CIVILIAN women are being recruited by Scotland's largest police force to help improve the currently poor conviction rates for rape.
A special team of civilian female "advocates" will form a central part of a new dedicated sex crimes investigations unit which is being launched by Strathclyde Police.
The women will be trained to offer counselling to victims and assist police with interviews.
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Police say one of the main stumbling blocks to prosecutions is gathering enough evidence because victims may be uncomfortable disclosing information to officers because of feelings of guilt or shame.
A similar advocacy service in the force's domestic abuse taskforce has been credited with driving up conviction rates for those offences.
The new unit will also strengthen the role played by charities such as Rape Crisis and Scottish Women's Aid, as well as doctors and clinical psychologists, in shaping police strategy to deal with sex crimes.
The Strathclyde squad will be a template for a new national sex crimes unit when the single national police force is launched next April.
Figures show that reports of rape and sexual assault in the Strathclyde Police area have risen this year. There were 270 incidents reported from April to September 2012, against 232 last year. The detection rate rose from 48.7% to 66.3%.
Reports of rape and attempted rape across Scotland increased 14% over 2010-11 compared with the previous year. The number of rapes reported rose to 997, the highest figure on record and 58% more than a decade previously.
Police say new laws which have widened the definition of rape and increased public confidence in the system have helped drive up reporting rates, but that convictions remain an issue.
Chief Superintendent George Nedley, who is heading up the new unit, said: "It's a notoriously difficult area to secure convictions - I don't think it's just Scotland, it's universal.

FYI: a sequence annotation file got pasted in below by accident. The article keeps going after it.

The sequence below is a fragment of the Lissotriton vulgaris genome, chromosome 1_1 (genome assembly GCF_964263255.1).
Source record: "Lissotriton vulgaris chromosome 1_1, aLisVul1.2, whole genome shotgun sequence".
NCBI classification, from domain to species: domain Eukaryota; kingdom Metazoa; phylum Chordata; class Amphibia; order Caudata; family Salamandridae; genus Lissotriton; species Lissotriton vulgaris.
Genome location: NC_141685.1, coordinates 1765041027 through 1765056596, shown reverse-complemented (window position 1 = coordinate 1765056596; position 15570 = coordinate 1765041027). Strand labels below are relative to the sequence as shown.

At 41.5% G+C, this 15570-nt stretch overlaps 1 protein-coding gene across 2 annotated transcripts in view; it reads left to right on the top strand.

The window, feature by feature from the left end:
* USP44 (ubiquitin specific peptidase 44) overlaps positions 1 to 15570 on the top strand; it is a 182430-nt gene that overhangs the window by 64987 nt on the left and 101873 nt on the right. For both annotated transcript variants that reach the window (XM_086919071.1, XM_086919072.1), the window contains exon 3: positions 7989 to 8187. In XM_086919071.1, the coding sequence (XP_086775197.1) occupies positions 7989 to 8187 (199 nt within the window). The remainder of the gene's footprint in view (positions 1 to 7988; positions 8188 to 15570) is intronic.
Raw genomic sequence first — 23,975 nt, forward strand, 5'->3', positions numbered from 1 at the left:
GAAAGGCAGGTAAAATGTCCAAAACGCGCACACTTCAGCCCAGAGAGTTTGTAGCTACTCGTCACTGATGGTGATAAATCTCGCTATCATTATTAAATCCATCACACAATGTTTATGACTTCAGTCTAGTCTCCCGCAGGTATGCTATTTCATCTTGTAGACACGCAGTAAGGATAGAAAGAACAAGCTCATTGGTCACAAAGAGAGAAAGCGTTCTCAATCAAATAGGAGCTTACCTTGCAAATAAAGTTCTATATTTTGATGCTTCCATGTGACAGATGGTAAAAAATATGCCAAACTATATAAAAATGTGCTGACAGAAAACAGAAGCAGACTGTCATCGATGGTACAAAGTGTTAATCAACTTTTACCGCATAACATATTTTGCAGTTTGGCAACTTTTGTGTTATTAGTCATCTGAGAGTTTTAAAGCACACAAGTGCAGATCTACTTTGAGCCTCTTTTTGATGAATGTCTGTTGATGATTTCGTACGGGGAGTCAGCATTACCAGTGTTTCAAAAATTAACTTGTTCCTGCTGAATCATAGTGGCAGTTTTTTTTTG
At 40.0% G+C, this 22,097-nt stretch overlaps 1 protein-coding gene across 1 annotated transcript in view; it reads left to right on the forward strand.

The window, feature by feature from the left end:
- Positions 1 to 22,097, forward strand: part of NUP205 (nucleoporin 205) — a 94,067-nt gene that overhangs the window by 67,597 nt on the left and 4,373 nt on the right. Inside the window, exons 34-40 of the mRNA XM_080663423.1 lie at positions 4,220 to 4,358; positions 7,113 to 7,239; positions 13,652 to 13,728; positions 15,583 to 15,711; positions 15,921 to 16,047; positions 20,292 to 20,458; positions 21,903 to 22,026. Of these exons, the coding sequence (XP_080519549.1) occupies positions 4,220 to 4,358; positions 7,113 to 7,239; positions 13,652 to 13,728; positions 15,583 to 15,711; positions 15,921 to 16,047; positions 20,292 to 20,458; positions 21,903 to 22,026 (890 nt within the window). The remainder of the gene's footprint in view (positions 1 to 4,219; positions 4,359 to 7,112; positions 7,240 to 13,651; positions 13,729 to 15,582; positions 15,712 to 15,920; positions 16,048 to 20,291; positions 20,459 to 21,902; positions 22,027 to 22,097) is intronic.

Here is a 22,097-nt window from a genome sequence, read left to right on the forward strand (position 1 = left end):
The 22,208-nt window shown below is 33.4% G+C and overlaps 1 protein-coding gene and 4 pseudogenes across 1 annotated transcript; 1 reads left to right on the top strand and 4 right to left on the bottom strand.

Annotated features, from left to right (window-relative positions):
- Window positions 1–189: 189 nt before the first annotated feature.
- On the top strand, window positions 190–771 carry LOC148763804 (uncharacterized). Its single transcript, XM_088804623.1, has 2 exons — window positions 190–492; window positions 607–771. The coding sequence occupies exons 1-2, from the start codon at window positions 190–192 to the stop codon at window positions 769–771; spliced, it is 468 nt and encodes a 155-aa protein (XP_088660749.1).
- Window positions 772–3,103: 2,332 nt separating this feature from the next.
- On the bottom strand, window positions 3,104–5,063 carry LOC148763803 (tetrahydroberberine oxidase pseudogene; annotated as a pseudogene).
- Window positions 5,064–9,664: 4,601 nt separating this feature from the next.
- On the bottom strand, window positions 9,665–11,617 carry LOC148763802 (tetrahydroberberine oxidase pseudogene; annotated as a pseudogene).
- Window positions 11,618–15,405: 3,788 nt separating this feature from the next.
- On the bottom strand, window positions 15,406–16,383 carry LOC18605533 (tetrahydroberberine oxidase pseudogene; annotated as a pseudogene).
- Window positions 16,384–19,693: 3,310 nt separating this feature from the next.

"Rape and any sexual assault is one of the most horrific crimes that anyone could fall victim to - Sometimes it's very, very difficult for victims to be completely open. I don't think we understand how [rape] impacts on the way people speak to us.
"We have worked hard to improve how we deal with people. We have made positive strides forward in how we deal with domestic abuse and particularly how we deal with victims.
"We are in the process of rolling out an advocacy service across the whole of Strathclyde; trained advisers who will work hand in hand with us and will look after the victim from the very outset, through the court process.
"The engagement with victims has been a much more positive experience. Many will have a motivation for getting involved.
"We want to build on that success and how we bring that into rape investigation. My vision of how this would work is that if we get a report of rape, the first thing we would do is call in an advocate.
"We've got highly skilled and trained officers but they are still police officers at the end of the day. As much as we do our best to look after the victim, I think it is an area we can get better in.
"A lot of the time if you think about a crime – if you have your car broken into, your car is the crime scene. In a rape, their body is the crime scene. To secure the best evidence, some of the methods we have to use are very intrusive and that can be hugely traumatic - You can completely understand how some victims would be reluctant to go through that trauma."
The unit, based at Strathclyde Police's Glasgow headquarters, will also look at ways to drive up prosecutions for rape affecting men, who police say can be even more reluctant to report incidents.
Last year Lord Carloway published a review of the criminal justice system which recommended scrapping the unique Scottish requirement of corroboration, which means the evidence must be backed up by two witnesses. It has been cited as a possible reason for Scotland's low conviction rate for rape.
Nedley said: "The big debate now is about corroboration and whether there should there be exemptions for crimes of a sexual nature. There are some areas of corroboration that have hamstrung us.
"What we do in domestic abuse, we don't just look at one incident, we look historically, and predominantly what we find is that it is a pattern of behaviour that can stem back 20 years.
"There are mechanics in law where we can use separate instances as corroboration, but there have been some legal decisions that look at time limiting that, and I think the removal of those kinds of barriers within law would be very helpful for us."